Welcome to the new digital age where we can expand the conversation beyond the artist statement on the wall in the gallery! I took part in my first twitter based interview today, I prepared my answers but totally forgot the character count. So, if you found it hard to follow my Twitter feed and responses to The Bowes Centre I have provided my notes, (which even include the unedited format for those true fans it’s the directors cut).
The directors cut
Thank you for joining us today Jo @maverickart for your #twinterview with @talkinculture Q1 What came first when you were researching for your #untitled10 commission; the botany cabinet @thebowesmuseum or the tortured life of botanist Mary Eleanor Bowes, how did you decide?
I was first drawn to the function of the botany cabinet. I am interested in how plants can enrich our lives, but researching the cabinet introduced me to Mary Eleanor Bowes and her story was so powerful. This seemed a perfect fusion for me because I also take inspiration from the hidden female stories from our history. I could look at how plants influenced Mary Eleanor’s growth and how they were woven into her life. When she eventually escaped her abusive second husband she returned to her first love of gardening at her new home.
Jo @maverickart Q2 How did you want to handle a story of brutality and botany in terms of the visitor experience @thebowesmuseum? #untitled10 #twinterview @talkinculture
I wanted to make the invisible a visible force in the collection. For many years the function of the botany cabinet has been left to the realms of history in the name of preservation. This is great but it can also place a boundary between the audience and the experience of the object. Behind ropes the cabinet is a tall and imposing but beautiful piece of theatrical furniture. I wanted to put the plants back in to the room and to have them growing out of the cabinet. Bold, bright and blue. Like in Mary Eleanor’s own story I hid the darkness inside the beauty.
I used the Confessions of the Countess of Strathmore, a book that Mary Eleanor was forced to write by her abusive husband, and pulled the pages out in a cathartic fashion. I printed flowers from Mary Eleanor’s garden at Gibside directly onto the pages and put them into the installation. This has the effect of a great visual in the space, but also invites the audience to do what I did and to look closer. Abuse is something that we often don’t see on the surface of things, and it can only be seen on further inspection.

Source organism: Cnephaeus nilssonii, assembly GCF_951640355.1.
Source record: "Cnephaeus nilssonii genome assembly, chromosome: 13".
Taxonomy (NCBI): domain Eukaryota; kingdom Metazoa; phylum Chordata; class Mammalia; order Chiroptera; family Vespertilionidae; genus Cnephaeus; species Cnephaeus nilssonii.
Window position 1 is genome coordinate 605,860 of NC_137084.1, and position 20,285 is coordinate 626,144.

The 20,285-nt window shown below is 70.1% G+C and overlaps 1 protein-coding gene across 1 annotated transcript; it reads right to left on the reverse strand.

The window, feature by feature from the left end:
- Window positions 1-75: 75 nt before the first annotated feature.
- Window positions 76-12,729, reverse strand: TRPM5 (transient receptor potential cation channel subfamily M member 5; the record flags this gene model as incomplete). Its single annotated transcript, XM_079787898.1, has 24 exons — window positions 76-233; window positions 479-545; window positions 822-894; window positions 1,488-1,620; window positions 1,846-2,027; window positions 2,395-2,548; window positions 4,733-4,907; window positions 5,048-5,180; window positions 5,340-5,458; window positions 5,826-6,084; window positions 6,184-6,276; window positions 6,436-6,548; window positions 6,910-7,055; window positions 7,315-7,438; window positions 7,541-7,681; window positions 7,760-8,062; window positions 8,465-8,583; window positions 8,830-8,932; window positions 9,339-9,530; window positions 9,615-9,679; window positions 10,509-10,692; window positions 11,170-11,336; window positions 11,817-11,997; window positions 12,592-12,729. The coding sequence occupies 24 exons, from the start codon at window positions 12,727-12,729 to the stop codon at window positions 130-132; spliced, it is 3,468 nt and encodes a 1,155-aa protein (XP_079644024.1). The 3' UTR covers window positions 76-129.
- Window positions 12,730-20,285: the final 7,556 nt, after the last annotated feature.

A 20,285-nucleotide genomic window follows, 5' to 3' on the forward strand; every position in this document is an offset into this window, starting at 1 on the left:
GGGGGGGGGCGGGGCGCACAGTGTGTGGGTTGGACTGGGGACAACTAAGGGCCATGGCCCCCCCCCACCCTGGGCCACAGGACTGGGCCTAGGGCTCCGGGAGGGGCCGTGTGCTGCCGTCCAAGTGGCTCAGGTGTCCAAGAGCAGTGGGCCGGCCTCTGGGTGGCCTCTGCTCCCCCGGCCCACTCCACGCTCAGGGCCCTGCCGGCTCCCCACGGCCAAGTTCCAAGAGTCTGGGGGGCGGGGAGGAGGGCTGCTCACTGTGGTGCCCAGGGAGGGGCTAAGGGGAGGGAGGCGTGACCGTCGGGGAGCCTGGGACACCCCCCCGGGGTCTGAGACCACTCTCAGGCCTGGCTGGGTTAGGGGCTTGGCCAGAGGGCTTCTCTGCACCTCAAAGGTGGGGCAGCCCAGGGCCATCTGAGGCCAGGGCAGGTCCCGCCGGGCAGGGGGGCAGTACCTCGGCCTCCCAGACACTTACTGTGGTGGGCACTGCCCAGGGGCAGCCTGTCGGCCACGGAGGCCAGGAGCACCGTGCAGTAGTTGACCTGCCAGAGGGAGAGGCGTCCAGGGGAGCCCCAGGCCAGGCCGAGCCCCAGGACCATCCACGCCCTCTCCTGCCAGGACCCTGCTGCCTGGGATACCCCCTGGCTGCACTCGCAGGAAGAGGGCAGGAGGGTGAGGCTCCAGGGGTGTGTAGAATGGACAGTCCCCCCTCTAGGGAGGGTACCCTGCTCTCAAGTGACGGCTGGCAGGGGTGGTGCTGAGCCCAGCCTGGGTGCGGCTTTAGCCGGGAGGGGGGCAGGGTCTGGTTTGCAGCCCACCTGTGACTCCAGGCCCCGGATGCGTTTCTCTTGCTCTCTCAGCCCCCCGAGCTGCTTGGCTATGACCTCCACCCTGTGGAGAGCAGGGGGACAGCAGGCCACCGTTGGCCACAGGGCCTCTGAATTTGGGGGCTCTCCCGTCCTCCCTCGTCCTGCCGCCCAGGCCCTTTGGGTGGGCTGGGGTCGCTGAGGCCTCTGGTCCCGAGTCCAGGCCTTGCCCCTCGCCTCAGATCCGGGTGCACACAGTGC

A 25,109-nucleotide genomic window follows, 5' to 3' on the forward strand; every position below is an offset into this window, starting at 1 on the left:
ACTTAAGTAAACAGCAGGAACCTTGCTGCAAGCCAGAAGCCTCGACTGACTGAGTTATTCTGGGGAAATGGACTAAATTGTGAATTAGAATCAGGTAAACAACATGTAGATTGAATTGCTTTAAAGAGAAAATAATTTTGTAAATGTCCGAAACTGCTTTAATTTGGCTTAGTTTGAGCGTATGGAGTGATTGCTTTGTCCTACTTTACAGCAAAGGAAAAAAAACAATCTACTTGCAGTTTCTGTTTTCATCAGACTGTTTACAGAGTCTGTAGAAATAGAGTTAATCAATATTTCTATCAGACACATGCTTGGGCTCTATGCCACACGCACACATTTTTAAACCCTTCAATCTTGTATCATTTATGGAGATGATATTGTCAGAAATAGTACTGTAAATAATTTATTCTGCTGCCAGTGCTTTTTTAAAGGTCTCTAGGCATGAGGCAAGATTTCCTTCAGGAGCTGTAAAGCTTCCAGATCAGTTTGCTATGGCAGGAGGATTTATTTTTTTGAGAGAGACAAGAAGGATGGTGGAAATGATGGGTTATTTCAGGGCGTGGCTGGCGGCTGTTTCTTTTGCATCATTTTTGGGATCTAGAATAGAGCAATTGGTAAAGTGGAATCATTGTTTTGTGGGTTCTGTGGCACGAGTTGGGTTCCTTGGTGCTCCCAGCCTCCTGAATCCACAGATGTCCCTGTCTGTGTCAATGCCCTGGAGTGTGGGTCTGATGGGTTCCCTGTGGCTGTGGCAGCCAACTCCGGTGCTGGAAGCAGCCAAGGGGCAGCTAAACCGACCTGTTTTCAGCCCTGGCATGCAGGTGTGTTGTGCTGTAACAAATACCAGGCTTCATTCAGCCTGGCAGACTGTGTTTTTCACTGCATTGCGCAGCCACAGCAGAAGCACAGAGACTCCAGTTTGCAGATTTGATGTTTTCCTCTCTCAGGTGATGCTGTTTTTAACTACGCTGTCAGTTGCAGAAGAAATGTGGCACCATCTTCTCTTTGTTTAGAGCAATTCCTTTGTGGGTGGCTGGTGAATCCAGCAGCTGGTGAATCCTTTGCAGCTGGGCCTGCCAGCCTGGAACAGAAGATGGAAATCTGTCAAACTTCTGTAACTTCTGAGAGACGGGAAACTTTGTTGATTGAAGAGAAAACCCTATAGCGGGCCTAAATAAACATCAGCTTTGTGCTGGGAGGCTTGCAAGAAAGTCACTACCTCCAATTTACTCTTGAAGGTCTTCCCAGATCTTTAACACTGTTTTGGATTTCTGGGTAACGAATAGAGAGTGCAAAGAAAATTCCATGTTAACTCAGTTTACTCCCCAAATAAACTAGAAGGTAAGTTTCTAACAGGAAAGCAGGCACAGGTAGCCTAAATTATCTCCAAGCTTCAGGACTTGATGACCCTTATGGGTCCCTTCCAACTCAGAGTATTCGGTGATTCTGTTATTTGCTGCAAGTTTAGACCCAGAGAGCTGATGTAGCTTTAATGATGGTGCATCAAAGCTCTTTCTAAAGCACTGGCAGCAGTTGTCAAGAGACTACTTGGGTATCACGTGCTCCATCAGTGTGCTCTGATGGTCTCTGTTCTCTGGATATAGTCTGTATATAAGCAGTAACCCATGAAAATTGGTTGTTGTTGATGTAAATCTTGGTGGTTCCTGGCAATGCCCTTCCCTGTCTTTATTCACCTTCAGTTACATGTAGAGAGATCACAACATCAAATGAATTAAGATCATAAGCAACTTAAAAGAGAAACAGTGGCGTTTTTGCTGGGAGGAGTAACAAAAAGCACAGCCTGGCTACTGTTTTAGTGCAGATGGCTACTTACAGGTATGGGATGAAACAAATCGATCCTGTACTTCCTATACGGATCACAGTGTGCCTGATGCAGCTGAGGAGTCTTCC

Jo @maverickart Q3 How would you like to see museums like @thebowesmuseum handle difficult stories and histories they are in possession of, be it domestic violence, slavery or colonialism for example? #twinterview #untitled10 @talkinculture
I think that we have to acknowledge as a society the truth about the things that we treasure. If we deny the facts and stories that created the object then we run the risk of creating a cognitive discord. I remember being told many years ago that history is written by the victors; and that really stuck with me. It drives me to look for the bias in the way the stories are told to us. I think that more exploration of the collections in this context will help us all to see both sides of the story, which can only further our understanding. It also brings the objects back into focus in contemporary conversations that we have today about ongoing social issues.
Jo @maverickart Q4 How could museums like @thebowesmuseum unearth if possible or acknowledge untold stories of the oppressed like Mary Eleanor Bowes as part of their education outreach? #untitled10 #twinterview @talkinculture
We shouldn’t shy away from having hard conversations. Education shouldn’t be just about sanitised synopsis. In the case of Mary Eleanor Bowes, her story is a great starting point for conversations about the history of women’s rights. Whilst not directly linked with the suffrage movement Mary Eleanor’s story is part of that wider history. When the kids ask why aren’t there any female scientists? You can tell them that there were plenty, but because of the time in which they lived, their stories weren’t very well recorded. It’s up to us to be inquisitive, and to encourage each other to fill in the gaps.
It would also be a good idea to continue working with artists. Physically creating an artistic response helps to trigger a multitude of areas in the brain, and ensures a much greater depth of learning through critical thinking and self reflection.
Jo @maverickart Q5 You have foregrounded an important story in women’s history; Mary Eleanor Bowes, a domestic abuse survivor and one of the most important botanists of her time. How would you like to see her work developed @thebowesmuseum? #untitled10 #twinterview @talkinculture
I think that workshops for visitors to the museum to make paper flowers for the botany cabinet would be a great way of celebrating Mary Eleanor’s legacy, in both science and strength of character. They can create their own version of the installation by making a paper flower. The flower might have the story of an inspirational woman from history, in science, art, or a personal hero. Whatever happens we can’t put the worms back in the can now.
#untitled10 works are still on show at the Bowes Museum until February 28th 2020. Tickets for entry are from £14 or less.